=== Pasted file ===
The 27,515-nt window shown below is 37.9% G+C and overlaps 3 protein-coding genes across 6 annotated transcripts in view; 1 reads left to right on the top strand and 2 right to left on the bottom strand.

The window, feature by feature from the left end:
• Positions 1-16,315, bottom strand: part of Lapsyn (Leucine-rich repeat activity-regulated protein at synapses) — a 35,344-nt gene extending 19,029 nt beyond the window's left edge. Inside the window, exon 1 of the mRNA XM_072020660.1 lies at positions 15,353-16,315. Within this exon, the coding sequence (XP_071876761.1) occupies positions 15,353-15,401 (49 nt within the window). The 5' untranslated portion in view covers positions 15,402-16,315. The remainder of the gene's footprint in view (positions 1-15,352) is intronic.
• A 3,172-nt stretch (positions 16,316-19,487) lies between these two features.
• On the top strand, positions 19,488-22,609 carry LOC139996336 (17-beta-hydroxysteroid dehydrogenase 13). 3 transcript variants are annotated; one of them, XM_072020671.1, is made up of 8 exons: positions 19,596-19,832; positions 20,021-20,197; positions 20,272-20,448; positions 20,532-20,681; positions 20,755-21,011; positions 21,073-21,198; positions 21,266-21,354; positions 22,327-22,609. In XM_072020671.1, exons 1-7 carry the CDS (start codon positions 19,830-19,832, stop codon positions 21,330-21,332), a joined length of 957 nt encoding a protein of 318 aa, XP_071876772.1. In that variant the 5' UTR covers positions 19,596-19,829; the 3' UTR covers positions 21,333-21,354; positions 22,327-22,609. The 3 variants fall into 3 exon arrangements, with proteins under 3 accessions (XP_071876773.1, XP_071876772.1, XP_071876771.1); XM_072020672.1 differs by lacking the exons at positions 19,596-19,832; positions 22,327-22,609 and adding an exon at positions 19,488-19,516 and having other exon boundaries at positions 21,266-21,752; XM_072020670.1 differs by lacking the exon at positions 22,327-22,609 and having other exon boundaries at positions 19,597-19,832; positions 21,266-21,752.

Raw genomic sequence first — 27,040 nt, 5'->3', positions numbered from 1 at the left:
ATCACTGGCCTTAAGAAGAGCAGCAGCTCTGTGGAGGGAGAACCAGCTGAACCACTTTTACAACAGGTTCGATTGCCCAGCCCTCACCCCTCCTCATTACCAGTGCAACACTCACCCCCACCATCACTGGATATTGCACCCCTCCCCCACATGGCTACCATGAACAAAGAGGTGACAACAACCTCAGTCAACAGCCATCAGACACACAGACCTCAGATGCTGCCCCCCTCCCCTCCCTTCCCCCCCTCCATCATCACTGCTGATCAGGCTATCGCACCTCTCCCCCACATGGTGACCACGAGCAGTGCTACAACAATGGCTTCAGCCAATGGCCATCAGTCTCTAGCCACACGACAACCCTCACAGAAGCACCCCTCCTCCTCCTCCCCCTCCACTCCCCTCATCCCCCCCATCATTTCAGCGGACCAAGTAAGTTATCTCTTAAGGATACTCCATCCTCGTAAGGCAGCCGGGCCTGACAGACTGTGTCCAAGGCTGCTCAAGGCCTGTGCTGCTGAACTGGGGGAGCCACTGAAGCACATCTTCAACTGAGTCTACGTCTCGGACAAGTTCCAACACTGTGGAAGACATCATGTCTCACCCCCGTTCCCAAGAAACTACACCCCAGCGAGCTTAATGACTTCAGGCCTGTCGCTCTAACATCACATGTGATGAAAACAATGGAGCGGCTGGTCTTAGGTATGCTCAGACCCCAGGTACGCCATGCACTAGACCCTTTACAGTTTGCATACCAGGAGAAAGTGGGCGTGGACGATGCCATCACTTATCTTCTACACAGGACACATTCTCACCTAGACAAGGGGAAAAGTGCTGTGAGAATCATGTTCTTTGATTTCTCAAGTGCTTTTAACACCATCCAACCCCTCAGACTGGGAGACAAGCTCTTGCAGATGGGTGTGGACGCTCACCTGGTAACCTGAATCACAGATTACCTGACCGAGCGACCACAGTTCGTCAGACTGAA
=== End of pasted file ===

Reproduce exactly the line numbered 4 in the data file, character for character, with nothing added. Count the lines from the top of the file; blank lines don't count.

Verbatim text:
• A 3,172-nt stretch (positions 16,316-19,487) lies between these two features.